I vividly remember my first time playing Vib Ribbon. Even before trying to familiarize myself with the mechanics of the game or how it was played, I immediately searched for the wackiest CD I owned to see what would happen. At this moment in time, Mr. Bungle’s self-titled debut seemed the most appropriate. It was just the sort of sonic chaos that would be suitable for testing the boundaries of the game, while also giving in to my occasional masochistic tendencies.
As you’d expect, it didn’t go well for me.
Years later, we now see games like Audiosurf and Beat Hazard working off of that same concept of procedurally generating levels based off of your music collection. Symphony follows the lead of the latter, but feels like a much more focused experience. While fun in its own right, Beat Hazard feels like an epileptic game of Asteroids that just happens to be taking place in front of a visualizer. Meanwhile, Symphony tries to make the experience a bit more personal, introducing a demon that has corrupted your music as a framing device. It serves a purpose of not only motivating you to continue playing, but to explore as much of your collection as possible, not knowing when and where the next attack will happen. In my case, the demon really liked Korean pop music, post-hardcore metal and several singles off of Phil Collins “No Jacket Required”. Even he knew not to mess with Mr. Bungle.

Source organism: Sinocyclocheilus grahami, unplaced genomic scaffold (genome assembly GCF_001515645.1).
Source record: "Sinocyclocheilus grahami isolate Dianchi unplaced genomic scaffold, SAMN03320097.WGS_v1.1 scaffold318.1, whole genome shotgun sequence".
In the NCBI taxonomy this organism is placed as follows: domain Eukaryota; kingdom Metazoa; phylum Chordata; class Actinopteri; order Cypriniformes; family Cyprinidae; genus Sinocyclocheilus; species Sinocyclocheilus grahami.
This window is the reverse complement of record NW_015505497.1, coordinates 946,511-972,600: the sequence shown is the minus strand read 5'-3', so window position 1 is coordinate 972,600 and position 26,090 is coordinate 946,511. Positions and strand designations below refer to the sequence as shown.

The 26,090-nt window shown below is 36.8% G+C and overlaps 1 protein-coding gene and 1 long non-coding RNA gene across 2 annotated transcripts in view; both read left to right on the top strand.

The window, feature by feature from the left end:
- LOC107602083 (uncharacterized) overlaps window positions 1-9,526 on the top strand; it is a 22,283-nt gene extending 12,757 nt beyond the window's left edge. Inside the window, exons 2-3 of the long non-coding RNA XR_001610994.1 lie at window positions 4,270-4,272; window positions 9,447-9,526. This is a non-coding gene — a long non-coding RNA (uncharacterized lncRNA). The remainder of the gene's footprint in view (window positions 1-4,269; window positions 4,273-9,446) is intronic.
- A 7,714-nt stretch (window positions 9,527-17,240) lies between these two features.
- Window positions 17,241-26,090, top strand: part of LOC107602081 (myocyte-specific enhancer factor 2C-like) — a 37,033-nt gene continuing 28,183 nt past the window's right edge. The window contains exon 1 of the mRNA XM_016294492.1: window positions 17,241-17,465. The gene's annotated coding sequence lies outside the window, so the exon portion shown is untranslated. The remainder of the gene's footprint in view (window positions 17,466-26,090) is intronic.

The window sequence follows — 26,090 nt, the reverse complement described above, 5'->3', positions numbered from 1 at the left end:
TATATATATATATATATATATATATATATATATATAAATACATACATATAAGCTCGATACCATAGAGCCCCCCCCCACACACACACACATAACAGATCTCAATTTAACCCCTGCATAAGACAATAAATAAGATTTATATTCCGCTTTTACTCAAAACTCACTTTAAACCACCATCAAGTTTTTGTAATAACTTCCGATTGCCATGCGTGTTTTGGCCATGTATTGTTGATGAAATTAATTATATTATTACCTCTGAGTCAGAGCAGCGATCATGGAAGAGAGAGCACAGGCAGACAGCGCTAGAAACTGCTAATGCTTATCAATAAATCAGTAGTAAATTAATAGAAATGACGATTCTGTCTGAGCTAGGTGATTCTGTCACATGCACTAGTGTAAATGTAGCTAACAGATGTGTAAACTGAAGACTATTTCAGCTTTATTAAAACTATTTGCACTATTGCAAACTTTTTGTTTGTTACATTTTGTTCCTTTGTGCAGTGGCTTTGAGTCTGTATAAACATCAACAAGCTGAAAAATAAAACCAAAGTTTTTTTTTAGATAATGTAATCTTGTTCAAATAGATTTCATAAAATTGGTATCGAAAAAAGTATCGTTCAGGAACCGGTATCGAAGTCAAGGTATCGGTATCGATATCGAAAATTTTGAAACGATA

Where games like this tend to fall apart is in the over-reliance on electronic dance music and bass-heavy tracks that are easier for algorithms to recognize. Less intense songs turn into snooze-fests more often than not, showing the cracks in the foundation, the patterns behind that algorithm, ruining some of the magic. Symphony has less of that problem than most, allowing you to remain engaged without forcing you to sort through your music library by BPM counts. The game is damn challenging, often even at what it considers “soft” difficulty. You may think that Taylor Dayne’s “Tell it to My Heart” is a fun romp, but having enemies romp on your face in time can do things to your perspective.
Though no one has perhaps even reached 50% of the potential of what this technology can do, I’m excited to see where it goes from here. Maybe the promise of completely unique levels with a style and feel all of their own generated in this same way isn’t an impossible dream. Either way, Symphony is a step in the right direction.